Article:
Powerage

AC/DC

Atlantic Records, 1978

http://www.acdc.com

REVIEW BY: Christopher Thelen

ORIGINALLY PUBLISHED: 07/10/1997

The problem with having a hit album is that people forget about your past works. When I was a DJ, people would be constantly calling in to hear songs from AC/DC's 1980 classic Back In Black. And while I love the album as much as the next person, I sometimes get sick of hearing the same songs from the same album over and over again. (After a while, when people would call for songs like "You Shook Me All Night Long," I would say, "No. It's overplayed." And I wonder why I had no listeners.)

One fine example of an album which has been pushed aside by the blockbusters is their 1978 release Powerage. It has remained somewhat in the eye of the public due to the band's performing "Sin City" at their live shows, but this whole album is one which deserves to be unearthed - as I did in the Pierce Memorial Archives (only sixteen more boxes to unpack).

AC/DC was in a period of transition at the time this was recorded. Gone was original bassist Mark Evans, and in came Cliff Williams, who added a whole new dimension to the backbeat of the band - as well as a decent backing vocal. Bon Scott and crew must have decided that it was time to kick some serious ass on record. And for the most part, they succeed.

Opening with "Rock 'N' Roll Damnation," AC/DC show they're capable of mixing hard rock with a touch of the blues (is that harmonica or a good imitation on guitar?) while creating a groove you can dance or slam your head to. (This one was released as a single at the time; somewhere I have a DJ pressing of the track in stereo and mono, AM radio still being big in those days.)my_heart_sings_the_harmony_web_ad_alt_250

One track later, on "Down Payment Blues," the big picture is displayed. The opening guitar riffs of the brothers Young let the listener know quickly that this song is going to be a rollercoaster ride. The power builds as the riffs get more intense, and I don't think I've ever heard Scott sing with more intensity (as well as hoarseness). It's truly a great song, one which was dusted off during the Ballbreaker tour. (Brian Johnson held his own very well on it, by the way.)

"Sin City" has been a concert staple for the longest time, and "Gone Shootin'" was brought to people's attention courtesy of the soundtrack to Beavis & Butthead Do America (which I still have to see... and I'll eventually get to it). The only other track that may be somewhat familiar is "Riff Raff," which opened up their first live album, If You Want Blood You've Got It.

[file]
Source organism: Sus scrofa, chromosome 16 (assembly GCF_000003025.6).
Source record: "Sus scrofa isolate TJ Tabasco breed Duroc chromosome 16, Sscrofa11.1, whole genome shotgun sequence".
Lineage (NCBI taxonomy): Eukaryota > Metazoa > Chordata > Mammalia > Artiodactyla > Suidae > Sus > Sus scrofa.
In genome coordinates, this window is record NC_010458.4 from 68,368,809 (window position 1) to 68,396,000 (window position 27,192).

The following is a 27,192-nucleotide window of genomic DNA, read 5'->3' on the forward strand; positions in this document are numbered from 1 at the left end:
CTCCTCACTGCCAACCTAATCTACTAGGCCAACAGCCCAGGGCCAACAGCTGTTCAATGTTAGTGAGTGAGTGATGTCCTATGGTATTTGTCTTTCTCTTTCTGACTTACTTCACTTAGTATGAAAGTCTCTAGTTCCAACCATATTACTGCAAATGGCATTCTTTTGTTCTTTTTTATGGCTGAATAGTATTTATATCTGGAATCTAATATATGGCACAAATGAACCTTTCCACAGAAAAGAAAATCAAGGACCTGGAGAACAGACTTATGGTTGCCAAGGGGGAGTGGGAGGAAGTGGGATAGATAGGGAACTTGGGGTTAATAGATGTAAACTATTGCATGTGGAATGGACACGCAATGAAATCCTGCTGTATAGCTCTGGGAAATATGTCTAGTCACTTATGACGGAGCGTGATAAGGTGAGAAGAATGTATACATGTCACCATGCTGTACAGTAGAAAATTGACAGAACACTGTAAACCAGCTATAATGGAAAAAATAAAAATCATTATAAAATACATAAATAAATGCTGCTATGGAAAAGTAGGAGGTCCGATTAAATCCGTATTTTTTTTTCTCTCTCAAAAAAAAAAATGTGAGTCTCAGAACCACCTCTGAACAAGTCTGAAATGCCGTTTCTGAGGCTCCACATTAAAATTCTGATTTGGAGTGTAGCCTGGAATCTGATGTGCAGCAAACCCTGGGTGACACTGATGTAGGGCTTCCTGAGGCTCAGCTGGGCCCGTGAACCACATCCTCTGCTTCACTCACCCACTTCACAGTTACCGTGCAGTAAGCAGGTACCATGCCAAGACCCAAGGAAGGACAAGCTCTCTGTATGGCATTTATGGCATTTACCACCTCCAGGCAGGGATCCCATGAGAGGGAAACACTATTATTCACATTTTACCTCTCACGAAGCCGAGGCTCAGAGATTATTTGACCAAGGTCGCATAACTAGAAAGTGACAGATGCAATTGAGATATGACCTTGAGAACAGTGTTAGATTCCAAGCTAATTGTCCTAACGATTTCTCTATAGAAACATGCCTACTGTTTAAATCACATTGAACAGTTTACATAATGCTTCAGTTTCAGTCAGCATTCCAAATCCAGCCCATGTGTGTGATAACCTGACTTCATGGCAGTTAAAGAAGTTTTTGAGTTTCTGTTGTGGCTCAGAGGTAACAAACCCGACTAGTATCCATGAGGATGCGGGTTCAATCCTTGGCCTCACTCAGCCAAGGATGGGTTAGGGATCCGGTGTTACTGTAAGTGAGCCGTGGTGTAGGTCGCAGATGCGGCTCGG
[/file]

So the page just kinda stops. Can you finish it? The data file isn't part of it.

Other songs on Powerage can be spotty at times. "Gimme A Bullet" is a decent enough track, but is not as strong as a good portion of the album. "What's Next To The Moon" is different, to say the least, but in my book, it doesn't rank among AC/DC's best songs. "Up To My Neck In You" is okay, as is "Kicked In The Teeth."

At this time, the European versions of AC/DC's albums usually contained a track or two that never made it onto the American version. This time around, they left out "Cold Hearted Man," a song which I haven't heard in a few years. (Guess I'll have to dust off my import copy of Powerage later tonight.) Seeing that Atlantic (or Atco, or whatever the hell label they're on now) just remastered AC/DC's entire catalog, I honestly don't see why they couldn't have thrown this track on finally. Cripes, the disc is less than 40 minutes long; not only would it have filled out the album, but it would have given long-time fans another reason to buy another copy of the album.

The production work of Vanda and Young (yes, he's related to Angus and Malcolm Young) is raw, but is perfect for the atmosphere these tunes create. In this case, I don't want to hear the polish that a state-of-the-art, 48-track digital studio can give me. I sometimes like my cheese crunchy, and Powerage gives it to me the way I like it.

This album captures a band in transition, from nobodies to future stars in bloom, and is one treasure that has been ignored by rock fans for far too long. Way back when I wrote for HitsWorld I called this one album people have never heard of from a group they should have. Let's hope that this statement won't be true much longer.

Rating: B+

User Rating: B


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© 1997 Christopher Thelen and The Daily Vault. All rights reserved. Review or any portion may not be reproduced without written permission. Cover art is the intellectual property of Atlantic Records, and is used for informational purposes only.